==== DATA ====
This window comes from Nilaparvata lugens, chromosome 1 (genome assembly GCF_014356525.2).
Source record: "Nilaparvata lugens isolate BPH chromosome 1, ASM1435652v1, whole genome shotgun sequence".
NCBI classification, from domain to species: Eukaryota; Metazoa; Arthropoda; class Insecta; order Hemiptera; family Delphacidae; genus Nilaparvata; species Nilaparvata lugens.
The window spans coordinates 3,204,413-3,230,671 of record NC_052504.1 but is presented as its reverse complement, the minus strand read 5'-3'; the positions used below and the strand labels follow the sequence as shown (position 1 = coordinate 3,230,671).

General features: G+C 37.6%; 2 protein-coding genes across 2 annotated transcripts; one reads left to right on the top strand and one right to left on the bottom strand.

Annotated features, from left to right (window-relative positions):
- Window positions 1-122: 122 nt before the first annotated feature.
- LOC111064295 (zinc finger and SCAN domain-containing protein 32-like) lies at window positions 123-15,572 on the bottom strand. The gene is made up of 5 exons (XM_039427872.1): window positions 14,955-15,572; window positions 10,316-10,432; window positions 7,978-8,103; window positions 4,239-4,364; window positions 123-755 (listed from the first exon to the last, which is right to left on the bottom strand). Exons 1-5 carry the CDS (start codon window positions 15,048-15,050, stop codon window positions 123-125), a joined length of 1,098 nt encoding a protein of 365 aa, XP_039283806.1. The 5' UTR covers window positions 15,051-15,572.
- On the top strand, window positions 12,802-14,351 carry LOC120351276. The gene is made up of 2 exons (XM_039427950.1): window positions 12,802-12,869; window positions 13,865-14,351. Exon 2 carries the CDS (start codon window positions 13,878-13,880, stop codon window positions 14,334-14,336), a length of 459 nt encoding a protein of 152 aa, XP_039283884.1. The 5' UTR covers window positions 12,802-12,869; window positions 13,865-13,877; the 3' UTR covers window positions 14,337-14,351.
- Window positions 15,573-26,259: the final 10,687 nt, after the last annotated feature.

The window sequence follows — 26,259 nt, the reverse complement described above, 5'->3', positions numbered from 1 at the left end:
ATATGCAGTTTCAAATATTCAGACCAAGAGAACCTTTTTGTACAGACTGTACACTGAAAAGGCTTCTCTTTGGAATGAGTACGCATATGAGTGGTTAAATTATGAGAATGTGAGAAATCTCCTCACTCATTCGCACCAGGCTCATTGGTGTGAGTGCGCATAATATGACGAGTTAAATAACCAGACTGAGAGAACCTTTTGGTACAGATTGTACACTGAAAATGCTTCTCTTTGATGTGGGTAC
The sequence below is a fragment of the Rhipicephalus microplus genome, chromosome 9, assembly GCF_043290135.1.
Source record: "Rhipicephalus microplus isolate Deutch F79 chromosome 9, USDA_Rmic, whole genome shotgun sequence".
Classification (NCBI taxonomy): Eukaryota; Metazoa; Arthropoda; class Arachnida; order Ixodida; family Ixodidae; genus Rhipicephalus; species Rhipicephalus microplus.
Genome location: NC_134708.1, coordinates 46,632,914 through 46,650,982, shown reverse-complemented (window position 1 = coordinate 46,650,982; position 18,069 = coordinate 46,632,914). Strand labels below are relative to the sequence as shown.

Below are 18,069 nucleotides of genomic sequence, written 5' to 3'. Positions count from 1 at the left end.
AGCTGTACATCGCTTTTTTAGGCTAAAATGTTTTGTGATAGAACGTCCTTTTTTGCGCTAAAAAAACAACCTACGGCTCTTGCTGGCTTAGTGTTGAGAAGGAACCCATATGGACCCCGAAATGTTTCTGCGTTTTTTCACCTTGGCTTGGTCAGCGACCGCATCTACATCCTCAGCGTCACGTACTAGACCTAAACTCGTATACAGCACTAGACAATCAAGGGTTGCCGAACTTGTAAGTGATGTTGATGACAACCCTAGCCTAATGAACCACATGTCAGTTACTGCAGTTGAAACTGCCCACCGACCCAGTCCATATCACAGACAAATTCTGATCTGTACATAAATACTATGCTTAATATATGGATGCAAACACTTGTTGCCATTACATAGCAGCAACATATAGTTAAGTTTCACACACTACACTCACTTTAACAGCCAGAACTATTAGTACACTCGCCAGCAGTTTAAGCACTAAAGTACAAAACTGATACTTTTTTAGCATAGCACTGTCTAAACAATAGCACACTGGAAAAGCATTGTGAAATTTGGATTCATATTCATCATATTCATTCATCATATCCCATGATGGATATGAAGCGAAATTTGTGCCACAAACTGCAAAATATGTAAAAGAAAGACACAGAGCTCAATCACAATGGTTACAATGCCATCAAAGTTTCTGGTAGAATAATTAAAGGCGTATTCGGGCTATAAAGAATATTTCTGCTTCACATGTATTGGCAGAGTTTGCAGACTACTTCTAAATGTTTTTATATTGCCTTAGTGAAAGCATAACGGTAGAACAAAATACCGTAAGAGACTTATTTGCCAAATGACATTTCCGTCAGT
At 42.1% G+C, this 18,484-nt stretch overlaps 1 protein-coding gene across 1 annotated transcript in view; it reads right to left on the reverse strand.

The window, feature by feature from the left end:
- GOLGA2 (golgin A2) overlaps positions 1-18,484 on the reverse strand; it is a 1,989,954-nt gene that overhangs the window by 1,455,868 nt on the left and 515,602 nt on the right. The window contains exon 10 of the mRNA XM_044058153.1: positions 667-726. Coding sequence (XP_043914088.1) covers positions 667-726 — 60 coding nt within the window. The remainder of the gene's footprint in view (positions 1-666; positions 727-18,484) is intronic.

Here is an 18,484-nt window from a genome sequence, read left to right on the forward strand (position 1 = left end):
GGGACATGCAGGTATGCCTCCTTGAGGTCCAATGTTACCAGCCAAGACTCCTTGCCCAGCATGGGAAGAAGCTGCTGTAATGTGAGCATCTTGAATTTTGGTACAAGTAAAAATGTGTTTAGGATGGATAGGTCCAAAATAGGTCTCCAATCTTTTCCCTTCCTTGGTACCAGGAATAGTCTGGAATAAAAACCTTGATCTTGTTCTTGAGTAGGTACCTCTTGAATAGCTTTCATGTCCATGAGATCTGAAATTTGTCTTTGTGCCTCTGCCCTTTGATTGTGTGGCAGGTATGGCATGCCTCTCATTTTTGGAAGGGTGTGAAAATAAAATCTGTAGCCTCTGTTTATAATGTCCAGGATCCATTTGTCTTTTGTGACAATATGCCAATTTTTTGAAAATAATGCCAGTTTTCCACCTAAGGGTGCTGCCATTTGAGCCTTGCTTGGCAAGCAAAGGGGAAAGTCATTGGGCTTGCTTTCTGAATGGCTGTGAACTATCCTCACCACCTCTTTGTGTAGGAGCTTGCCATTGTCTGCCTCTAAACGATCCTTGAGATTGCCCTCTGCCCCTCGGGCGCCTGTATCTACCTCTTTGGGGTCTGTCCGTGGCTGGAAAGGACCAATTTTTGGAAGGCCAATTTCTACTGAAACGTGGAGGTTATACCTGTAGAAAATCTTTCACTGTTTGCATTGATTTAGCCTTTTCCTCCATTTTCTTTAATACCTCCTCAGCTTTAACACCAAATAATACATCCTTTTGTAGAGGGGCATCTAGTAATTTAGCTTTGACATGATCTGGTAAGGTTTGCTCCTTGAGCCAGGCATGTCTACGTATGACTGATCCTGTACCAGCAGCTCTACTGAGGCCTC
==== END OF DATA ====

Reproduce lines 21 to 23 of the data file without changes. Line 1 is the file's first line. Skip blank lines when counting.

- GOLGA2 (golgin A2) overlaps positions 1-18,484 on the reverse strand; it is a 1,989,954-nt gene that overhangs the window by 1,455,868 nt on the left and 515,602 nt on the right. The window contains exon 10 of the mRNA XM_044058153.1: positions 667-726. Coding sequence (XP_043914088.1) covers positions 667-726 — 60 coding nt within the window. The remainder of the gene's footprint in view (positions 1-666; positions 727-18,484) is intronic.

Here is an 18,484-nt window from a genome sequence, read left to right on the forward strand (position 1 = left end):
GGGACATGCAGGTATGCCTCCTTGAGGTCCAATGTTACCAGCCAAGACTCCTTGCCCAGCATGGGAAGAAGCTGCTGTAATGTGAGCATCTTGAATTTTGGTACAAGTAAAAATGTGTTTAGGATGGATAGGTCCAAAATAGGTCTCCAATCTTTTCCCTTCCTTGGTACCAGGAATAGTCTGGAATAAAAACCTTGATCTTGTTCTTGAGTAGGTACCTCTTGAATAGCTTTCATGTCCATGAGATCTGAAATTTGTCTTTGTGCCTCTGCCCTTTGATTGTGTGGCAGGTATGGCATGCCTCTCATTTTTGGAAGGGTGTGAAAATAAAATCTGTAGCCTCTGTTTATAATGTCCAGGATCCATTTGTCTTTTGTGACAATATGCCAATTTTTTGAAAATAATGCCAGTTTTCCACCTAAGGGTGCTGCCATTTGAGCCTTGCTTGGCAAGCAAAGGGGAAAGTCATTGGGCTTGCTTTCTGAATGGCTGTGAACTATCCTCACCACCTCTTTGTGTAGGAGCTTGCCATTGTCTGCCTCTAAACGATCCTTGAGATTGCCCTCTGCCCCTCGGGCGCCTGTATCTACCTCTTTGGGGTCTGTCCGTGGCTGGAAAGGACCAATTTTTGGAAGGCCAATTTCTACTGAAACGTGGAGGTTATACCTGTAGAAAATCTTTCACTGTTTGCATTGATTTAGCCTTTTCCTCCATTTTCTTTAATACCTCCTCAGCTTTAACACCAAATAATACATCCTTTTGTAGAGGGGCATCTAGTAATTTAGCTTTGACATGATCTGGTAAGGTTTGCTCCTTGAGCCAGGCATGTCTACGTATGACTGATCCTGTACCAGCAGCTCTACTGAGGCCTC